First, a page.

Homer scatters little bits of what I would call journalism throughout the Iliad, not just to tell us how the soldiers on both sides lived and fought and died, and not just to set the scene. He uses them to make metaphors and offer comparisons so that his audience can relate their lives to the tales of the Heroes and demi-gods, in the process not only helping his contemporary audience but giving us in the future little pictures of life in Greece in his time. He even throws in some natural history as well.

And as migrating birds, nation by nation,
wild geese and arrow-throated cranes and swans,
over Asia's meadowland and marshes
around the streams of Kaystrios, with giant
flight and glorying wings keep beating down
in tumult on that verdant land
that echoes to their pinions, even so,
nation by nation, from the ships and huts,
this host debouched upon Skamander plain. (Fitzgerald)

Homer the epic poet has a touch of the realistic novelist. Those facts about the good-looking but negligable Nireus and the unlucky Protesilaus and Odysseus' dozen ships are in there to add versimilitude. They are counterweights to all the fairy tale passages about how the gods and goddesses kept butting in. Homer wanted his story to seem real.

But where did he get those details? Michael Wood says that he had sources for the tales, older poems and songs that told the stories of War and the heroes and those nuisances from Mount Olympus. But how far back did those songs and tales go? Judging by the inclusion of Nireus and Protesilaus and some of the other minor characters, I'd guess they went back to the Trojan War itself.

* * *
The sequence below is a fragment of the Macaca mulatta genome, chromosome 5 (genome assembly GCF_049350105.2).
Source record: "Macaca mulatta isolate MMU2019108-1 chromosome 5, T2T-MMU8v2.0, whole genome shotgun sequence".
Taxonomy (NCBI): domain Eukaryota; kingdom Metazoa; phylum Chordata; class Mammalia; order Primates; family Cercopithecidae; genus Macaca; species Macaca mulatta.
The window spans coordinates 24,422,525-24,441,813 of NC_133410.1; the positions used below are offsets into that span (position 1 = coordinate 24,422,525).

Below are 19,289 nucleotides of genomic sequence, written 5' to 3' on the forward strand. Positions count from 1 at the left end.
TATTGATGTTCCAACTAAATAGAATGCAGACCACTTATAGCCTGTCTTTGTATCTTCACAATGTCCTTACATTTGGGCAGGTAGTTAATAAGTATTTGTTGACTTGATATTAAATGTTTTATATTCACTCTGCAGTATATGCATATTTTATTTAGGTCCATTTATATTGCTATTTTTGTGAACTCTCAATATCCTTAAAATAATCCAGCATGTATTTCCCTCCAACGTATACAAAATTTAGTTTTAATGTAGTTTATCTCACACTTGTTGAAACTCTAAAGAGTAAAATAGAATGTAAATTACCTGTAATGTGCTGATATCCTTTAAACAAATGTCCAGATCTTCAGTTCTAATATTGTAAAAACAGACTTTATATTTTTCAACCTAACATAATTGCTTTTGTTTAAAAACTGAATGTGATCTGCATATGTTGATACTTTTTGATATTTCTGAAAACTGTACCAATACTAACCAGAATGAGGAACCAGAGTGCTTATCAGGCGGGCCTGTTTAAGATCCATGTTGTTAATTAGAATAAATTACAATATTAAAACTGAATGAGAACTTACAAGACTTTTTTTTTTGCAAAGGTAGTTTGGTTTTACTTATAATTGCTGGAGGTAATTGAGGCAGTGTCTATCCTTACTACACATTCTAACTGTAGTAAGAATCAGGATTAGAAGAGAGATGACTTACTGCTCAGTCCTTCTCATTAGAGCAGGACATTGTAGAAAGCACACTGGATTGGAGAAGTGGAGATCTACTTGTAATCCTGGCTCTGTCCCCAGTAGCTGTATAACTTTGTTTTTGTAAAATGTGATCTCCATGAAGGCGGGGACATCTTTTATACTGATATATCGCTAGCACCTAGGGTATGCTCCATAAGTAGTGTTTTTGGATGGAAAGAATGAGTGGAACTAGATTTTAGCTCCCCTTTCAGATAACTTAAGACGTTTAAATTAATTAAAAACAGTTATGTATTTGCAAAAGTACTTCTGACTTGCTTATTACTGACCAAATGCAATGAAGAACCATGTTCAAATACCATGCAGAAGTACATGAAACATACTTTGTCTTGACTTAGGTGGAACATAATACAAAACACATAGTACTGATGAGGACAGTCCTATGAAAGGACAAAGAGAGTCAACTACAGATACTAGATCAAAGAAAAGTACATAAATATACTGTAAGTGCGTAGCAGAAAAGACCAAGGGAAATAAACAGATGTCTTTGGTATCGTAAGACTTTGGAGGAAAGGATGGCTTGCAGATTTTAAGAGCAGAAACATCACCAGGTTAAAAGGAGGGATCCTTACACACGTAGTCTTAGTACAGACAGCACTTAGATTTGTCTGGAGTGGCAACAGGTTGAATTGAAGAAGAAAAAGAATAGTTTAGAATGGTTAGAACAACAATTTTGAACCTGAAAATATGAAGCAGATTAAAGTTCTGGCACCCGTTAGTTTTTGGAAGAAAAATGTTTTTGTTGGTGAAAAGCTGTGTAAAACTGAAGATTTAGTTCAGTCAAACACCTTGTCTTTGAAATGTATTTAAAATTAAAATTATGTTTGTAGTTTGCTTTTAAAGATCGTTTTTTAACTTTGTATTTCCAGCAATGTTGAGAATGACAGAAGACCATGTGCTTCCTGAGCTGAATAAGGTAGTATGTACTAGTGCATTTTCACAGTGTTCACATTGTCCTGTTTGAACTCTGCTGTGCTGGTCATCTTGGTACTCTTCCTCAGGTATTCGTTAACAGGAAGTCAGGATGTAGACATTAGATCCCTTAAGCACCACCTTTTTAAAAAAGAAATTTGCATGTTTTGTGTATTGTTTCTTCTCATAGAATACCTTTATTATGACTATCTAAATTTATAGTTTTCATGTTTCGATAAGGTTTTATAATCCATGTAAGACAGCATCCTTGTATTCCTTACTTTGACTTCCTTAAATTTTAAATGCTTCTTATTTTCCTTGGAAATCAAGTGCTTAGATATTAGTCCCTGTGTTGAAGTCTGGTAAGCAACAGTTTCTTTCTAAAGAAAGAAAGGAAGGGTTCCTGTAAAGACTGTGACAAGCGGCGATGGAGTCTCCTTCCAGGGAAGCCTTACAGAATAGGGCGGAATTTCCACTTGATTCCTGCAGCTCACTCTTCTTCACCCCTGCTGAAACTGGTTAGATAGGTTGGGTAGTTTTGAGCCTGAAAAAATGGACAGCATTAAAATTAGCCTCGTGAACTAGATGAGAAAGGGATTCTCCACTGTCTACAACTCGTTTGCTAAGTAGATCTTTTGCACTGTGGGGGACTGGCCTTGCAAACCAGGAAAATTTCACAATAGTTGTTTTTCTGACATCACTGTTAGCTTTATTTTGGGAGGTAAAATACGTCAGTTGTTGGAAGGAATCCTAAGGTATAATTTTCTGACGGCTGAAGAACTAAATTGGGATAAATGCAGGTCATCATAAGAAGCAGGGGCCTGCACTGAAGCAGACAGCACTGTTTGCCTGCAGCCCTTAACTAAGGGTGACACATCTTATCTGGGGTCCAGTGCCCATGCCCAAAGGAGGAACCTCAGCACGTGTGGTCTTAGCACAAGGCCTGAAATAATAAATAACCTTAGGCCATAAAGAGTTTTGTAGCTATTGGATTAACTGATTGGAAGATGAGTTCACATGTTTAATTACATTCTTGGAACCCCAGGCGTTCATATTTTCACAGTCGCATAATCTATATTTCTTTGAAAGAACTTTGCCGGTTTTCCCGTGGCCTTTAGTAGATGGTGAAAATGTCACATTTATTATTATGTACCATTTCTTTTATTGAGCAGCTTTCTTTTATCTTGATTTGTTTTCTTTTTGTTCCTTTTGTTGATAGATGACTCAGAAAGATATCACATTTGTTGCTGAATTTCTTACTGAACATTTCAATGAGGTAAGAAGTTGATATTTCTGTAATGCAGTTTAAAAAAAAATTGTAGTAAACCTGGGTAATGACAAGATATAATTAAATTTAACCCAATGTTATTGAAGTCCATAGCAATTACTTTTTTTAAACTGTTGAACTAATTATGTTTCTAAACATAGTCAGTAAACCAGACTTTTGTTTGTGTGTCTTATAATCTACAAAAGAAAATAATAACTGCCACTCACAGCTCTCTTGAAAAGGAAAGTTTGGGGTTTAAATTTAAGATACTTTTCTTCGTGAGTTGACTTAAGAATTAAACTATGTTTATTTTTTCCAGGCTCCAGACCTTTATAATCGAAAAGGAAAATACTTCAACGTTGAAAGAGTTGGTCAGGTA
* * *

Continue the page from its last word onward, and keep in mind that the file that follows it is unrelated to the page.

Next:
The reason Homer knew about those minor characters and details about Troy itself and the geography of the battlefield is that he was using---probably without knowing it---primary sources. The reason Homer reported the existence of poor Protesilaus and the fact that he was the first Greek to die and that he did it in a perfunctory and unheroic fashion, like the soldiers who died on D-Day stepping out of their landing craft before they'd put one boot on the beachhead, is that someone was on the scene to see it happened and reported it.

Of course I'm not positing the existence of Heroic Age war correspondents. But it's very likely that each one of those kings brought along with their troops and horses and chariots a bard, whose job it would have been to remember and recount the deeds of the king and his warriors.

Embedded poets.

In addition, the Greeks of the Heroic Age appear to have been literate. They could read and write and it's possible that many of the soldiers were sending letters home and maybe some kept a kind of journal or diary. These wouldn't have lasted long as they'd have been written on clay and Homer wouldn't have had access to them anyway. I think Wood says that by Homer's day Greeks had apparently forgotten how to read and write. They rediscovered how to do it within the following five hundred years. That strikes me as weird. I wonder how often this has happened in human history. But the memories from those obscure bards' tales and soldiers' letters could have been preserved in other songs and stories.

In Search of the Trojan War was made 20 years ago and there has been some great finds on the archeological front since that have provided more evidence that there really was a Trojan War---the walls and outlines of a greater city from the right time period and more closely resembling the beautiful and magnificent Ilium that Homer describes, signs of cremations along the shoreline where the Greeks would have held the funerals for their fallen warriors, for instance.

But have there been more discoveries about Homer and the sources of his epic too? Anybody know? Is there an archeologist in the house?

How about a Classicist?